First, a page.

5 Essential Browser Plugins For Developers
If there’s a task that needs doing then it’s almost certain that one of the hundreds of browser plugins or extensions will make it easier. Here are some of our development team’s most recommended.
PageSpeed Insights (by Google)
This 1st-party Chrome extension comes straight from Google and adds a tab to Chrome DevTools rather than a button along the top of your browser.
At the click of a button, the page is reloaded with PageSpeed Insights and you are presented with a list of possible improvements you can make, as well as pointing out things you’ve already done. The PageSpeed Insights plugin gives you a quick and helpful overview of how your website behaves and responds, and is definitely worth using through your development process.
You may pick up on a few small changes you can make that you had overlooked or not previously considered – after all, a website can never be too fast.
Fangs Screen Reader Emulator
Designing and building a fancy layout is all well and good, but with websites there’s often a heavy focus on the aesthetics. It’s all too easy to forget about individuals who may use your site in other ways, including the visually-impaired. That’s where Fangs Screen Reader Emulator comes in.
This Firefox plugin emulates the way a partially-sighted user might interact with a website. Fangs shows the page as a transcript in the same way as a screen-reader, allowing you to quickly judge whether your site structure is suitable. Are your ‘alt’ tags and ‘title’ tags informative and appropriate? Does the ‘flow’ of the content make sense when output in a screen-reader? Now you’re able to find out without shelling out for a screen-reader.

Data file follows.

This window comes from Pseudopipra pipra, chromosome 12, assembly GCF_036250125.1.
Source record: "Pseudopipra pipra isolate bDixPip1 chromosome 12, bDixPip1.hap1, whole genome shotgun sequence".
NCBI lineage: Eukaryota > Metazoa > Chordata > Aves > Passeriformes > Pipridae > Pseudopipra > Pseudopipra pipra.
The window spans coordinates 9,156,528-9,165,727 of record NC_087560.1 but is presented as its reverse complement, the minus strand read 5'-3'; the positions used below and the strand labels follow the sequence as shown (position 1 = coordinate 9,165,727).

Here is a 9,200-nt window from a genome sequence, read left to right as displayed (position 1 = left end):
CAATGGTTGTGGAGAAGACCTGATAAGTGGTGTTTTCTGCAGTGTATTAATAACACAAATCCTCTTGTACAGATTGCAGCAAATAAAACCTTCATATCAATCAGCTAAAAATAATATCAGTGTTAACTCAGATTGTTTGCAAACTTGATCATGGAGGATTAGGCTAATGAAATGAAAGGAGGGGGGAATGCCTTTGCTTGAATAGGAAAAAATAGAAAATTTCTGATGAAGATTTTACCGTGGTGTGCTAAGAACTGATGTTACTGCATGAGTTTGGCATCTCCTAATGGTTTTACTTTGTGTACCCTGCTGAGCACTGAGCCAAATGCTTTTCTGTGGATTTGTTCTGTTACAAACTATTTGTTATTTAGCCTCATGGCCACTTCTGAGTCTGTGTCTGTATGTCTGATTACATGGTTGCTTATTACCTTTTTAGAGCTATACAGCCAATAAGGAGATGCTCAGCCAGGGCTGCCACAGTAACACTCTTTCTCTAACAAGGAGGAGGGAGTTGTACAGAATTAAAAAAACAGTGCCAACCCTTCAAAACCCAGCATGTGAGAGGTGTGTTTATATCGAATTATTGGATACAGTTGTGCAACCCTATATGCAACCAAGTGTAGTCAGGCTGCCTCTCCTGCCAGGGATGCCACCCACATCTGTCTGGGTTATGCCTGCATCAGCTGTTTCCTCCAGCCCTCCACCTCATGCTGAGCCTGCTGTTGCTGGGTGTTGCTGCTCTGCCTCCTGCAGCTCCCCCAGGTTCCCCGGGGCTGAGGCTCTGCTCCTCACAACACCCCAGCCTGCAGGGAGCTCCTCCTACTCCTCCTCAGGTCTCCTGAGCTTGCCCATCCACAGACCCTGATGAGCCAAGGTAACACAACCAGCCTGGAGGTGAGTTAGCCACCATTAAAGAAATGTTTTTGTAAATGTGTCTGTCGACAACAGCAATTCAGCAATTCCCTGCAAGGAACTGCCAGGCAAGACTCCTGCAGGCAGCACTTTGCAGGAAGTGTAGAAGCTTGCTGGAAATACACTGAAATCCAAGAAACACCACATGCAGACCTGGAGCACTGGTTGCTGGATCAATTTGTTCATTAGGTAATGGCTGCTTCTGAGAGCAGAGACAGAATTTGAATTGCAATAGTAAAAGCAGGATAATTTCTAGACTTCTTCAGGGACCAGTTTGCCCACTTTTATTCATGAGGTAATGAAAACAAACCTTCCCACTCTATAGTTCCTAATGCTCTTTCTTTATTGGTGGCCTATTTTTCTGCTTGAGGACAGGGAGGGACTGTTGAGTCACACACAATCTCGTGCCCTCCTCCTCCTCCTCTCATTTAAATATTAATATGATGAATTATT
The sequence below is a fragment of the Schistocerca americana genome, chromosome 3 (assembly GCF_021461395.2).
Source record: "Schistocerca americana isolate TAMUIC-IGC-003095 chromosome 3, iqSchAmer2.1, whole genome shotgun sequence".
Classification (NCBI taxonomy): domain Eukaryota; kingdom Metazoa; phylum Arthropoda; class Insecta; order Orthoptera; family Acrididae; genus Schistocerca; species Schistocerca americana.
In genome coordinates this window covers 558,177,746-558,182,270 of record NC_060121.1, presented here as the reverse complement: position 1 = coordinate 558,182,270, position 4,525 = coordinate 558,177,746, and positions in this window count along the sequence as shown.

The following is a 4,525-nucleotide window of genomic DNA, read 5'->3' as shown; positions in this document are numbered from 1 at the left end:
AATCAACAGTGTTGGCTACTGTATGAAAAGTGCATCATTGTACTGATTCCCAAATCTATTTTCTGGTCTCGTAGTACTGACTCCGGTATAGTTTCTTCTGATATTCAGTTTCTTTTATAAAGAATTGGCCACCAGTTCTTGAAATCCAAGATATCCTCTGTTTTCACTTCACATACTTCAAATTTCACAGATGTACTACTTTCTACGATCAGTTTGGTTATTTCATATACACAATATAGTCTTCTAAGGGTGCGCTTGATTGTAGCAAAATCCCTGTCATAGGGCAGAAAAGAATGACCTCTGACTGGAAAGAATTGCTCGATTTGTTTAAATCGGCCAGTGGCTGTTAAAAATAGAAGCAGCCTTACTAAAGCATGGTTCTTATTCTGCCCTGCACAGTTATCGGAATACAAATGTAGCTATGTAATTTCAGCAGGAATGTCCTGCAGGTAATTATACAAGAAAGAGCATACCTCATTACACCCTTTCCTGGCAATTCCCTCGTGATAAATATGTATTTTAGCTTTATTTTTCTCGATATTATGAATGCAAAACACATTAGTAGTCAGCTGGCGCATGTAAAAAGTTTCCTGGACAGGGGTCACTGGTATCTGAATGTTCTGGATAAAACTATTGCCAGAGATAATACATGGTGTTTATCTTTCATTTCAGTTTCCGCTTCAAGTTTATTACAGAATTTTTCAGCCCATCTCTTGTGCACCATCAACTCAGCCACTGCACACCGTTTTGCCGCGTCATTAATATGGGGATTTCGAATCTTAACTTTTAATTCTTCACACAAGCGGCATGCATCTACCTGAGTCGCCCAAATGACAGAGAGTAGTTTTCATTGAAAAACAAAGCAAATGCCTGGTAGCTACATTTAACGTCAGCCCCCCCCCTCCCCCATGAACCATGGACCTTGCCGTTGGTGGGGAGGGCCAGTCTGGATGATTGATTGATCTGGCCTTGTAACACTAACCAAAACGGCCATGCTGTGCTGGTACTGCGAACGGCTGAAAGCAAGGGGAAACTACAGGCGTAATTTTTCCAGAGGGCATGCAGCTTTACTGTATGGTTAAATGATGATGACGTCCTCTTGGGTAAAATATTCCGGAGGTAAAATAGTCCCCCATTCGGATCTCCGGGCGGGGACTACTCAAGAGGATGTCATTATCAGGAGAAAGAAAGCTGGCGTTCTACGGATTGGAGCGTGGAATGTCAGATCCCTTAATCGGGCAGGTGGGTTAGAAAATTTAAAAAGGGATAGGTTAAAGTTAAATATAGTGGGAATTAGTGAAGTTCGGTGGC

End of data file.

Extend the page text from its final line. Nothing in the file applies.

At the risk of sounding like a geek, for me this browser extension is iconic; at one point every developer I knew used the Web Developer toolbar. It was such a familiar sight that seeing Firefox without this plugin installed was jarring.
Designing and building websites can be tricky at the best of times, needing real attention to detail with one eye on the numbers in your dev-tools at all times. The struggle is real. Luckily, there are plenty of tools to ease the headaches, and often the simplest are the most useful.
Dimensions lets you measure elements and spacing with but a click of a button, drawing vertical and horizontal lines to show you what the numbers apply to. If an element looks a little off, or some margins look inconsistent, Dimensions is a quick way to see what’s amiss.
Secure Mail for Gmail (by Streak)
As we deal with sensitive data here almost every day, we’re always keen to find new ways to protect it. In a recent presentation on Data Security from Rob Yorke, our Group Development Director, the subject of transferring data was touched upon, and Rob recommended this Chrome plugin.
With Secure Gmail installed, a small icon appears next to the “Compose” button in Gmail, which allows you to send encrypted emails. The unpacking all happens on your machine, not on any email servers, keeping your contents safe from any potential prying eyes. To make it that bit more secure, you give the email an encryption password and an optional hint (or you can give them the password via phone, text or other method).
This plugin doesn’t take any effort to use beyond the initial installation, allowing you to easily add another layer to your data security.
Bonus! Evernote Web Clipper
This one isn’t specific to development, so think of it as a bonus for reading this far!
I find Evernote Web Clipper incredibly useful. Like a digital scrapbook, this Chrome plugin lets you ‘clip’ and save articles or snippets that you find around the web. While I use it for all sorts – recipes, articles I’d like to read when I have time or share with others – I get a lot of use out from it by saving posts and info on development techniques, software or other related content. Rather than clutter my bookmarks I just clip the content I want, give it a tag or two and come back to it when needed. Very handy!